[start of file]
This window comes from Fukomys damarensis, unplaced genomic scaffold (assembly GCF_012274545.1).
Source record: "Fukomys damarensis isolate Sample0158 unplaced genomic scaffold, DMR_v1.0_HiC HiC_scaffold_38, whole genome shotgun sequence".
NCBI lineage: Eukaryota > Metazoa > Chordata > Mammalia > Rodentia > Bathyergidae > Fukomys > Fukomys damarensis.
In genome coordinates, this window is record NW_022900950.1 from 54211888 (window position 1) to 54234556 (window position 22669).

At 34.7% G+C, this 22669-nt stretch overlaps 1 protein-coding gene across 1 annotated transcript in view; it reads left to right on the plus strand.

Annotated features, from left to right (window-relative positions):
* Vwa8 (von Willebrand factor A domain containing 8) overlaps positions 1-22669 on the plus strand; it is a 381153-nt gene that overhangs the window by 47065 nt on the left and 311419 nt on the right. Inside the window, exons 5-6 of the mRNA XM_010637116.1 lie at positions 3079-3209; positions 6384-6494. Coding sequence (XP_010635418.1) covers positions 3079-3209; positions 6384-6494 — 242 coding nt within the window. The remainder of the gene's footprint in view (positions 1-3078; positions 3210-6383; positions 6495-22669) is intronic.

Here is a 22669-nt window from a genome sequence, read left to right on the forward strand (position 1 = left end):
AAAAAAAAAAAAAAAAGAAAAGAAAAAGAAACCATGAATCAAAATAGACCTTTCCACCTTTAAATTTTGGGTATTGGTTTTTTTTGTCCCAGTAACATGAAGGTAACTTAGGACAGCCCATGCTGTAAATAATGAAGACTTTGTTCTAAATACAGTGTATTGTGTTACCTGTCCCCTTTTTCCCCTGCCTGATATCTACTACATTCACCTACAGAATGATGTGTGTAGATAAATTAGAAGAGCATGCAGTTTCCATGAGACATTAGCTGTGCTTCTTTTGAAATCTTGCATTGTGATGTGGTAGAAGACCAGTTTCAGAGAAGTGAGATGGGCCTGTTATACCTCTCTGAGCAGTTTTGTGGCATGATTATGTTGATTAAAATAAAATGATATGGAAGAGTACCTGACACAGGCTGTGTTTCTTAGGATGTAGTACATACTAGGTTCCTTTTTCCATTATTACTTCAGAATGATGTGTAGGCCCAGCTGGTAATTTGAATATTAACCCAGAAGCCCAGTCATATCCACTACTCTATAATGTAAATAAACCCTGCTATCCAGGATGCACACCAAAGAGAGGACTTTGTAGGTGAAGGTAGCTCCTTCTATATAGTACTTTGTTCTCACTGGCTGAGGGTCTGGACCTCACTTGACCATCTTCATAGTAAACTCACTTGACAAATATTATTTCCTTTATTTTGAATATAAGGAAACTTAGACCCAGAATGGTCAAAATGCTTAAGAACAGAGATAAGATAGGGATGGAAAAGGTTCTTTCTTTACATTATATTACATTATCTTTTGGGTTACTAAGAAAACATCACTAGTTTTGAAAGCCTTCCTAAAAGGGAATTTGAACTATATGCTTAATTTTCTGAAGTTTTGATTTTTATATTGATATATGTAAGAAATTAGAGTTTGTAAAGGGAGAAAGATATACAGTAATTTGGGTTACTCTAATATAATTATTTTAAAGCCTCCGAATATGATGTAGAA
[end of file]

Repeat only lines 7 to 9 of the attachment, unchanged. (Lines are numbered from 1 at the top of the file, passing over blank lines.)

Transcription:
* Vwa8 (von Willebrand factor A domain containing 8) overlaps positions 1-22669 on the plus strand; it is a 381153-nt gene that overhangs the window by 47065 nt on the left and 311419 nt on the right. Inside the window, exons 5-6 of the mRNA XM_010637116.1 lie at positions 3079-3209; positions 6384-6494. Coding sequence (XP_010635418.1) covers positions 3079-3209; positions 6384-6494 — 242 coding nt within the window. The remainder of the gene's footprint in view (positions 1-3078; positions 3210-6383; positions 6495-22669) is intronic.

Here is a 22669-nt window from a genome sequence, read left to right on the forward strand (position 1 = left end):
AAAAAAAAAAAAAAAAGAAAAGAAAAAGAAACCATGAATCAAAATAGACCTTTCCACCTTTAAATTTTGGGTATTGGTTTTTTTTGTCCCAGTAACATGAAGGTAACTTAGGACAGCCCATGCTGTAAATAATGAAGACTTTGTTCTAAATACAGTGTATTGTGTTACCTGTCCCCTTTTTCCCCTGCCTGATATCTACTACATTCACCTACAGAATGATGTGTGTAGATAAATTAGAAGAGCATGCAGTTTCCATGAGACATTAGCTGTGCTTCTTTTGAAATCTTGCATTGTGATGTGGTAGAAGACCAGTTTCAGAGAAGTGAGATGGGCCTGTTATACCTCTCTGAGCAGTTTTGTGGCATGATTATGTTGATTAAAATAAAATGATATGGAAGAGTACCTGACACAGGCTGTGTTTCTTAGGATGTAGTACATACTAGGTTCCTTTTTCCATTATTACTTCAGAATGATGTGTAGGCCCAGCTGGTAATTTGAATATTAACCCAGAAGCCCAGTCATATCCACTACTCTATAATGTAAATAAACCCTGCTATCCAGGATGCACACCAAAGAGAGGACTTTGTAGGTGAAGGTAGCTCCTTCTATATAGTACTTTGTTCTCACTGGCTGAGGGTCTGGACCTCACTTGACCATCTTCATAGTAAACTCACTTGACAAATATTATTTCCTTTATTTTGAATATAAGGAAACTTAGACCCAGAATGGTCAAAATGCTTAAGAACAGAGATAAGATAGGGATGGAAAAGGTTCTTTCTTTACATTATATTACATTATCTTTTGGGTTACTAAGAAAACATCACTAGTTTTGAAAGCCTTCCTAAAAGGGAATTTGAACTATATGCTTAATTTTCTGAAGTTTTGATTTTTATATTGATATATGTAAGAAATTAGAGTTTGTAAAGGGAGAAAGATATACAGTAATTTGGGTTACTCTAATATAATTATTTTAAAGCCTCCGAATATGATGTAGAA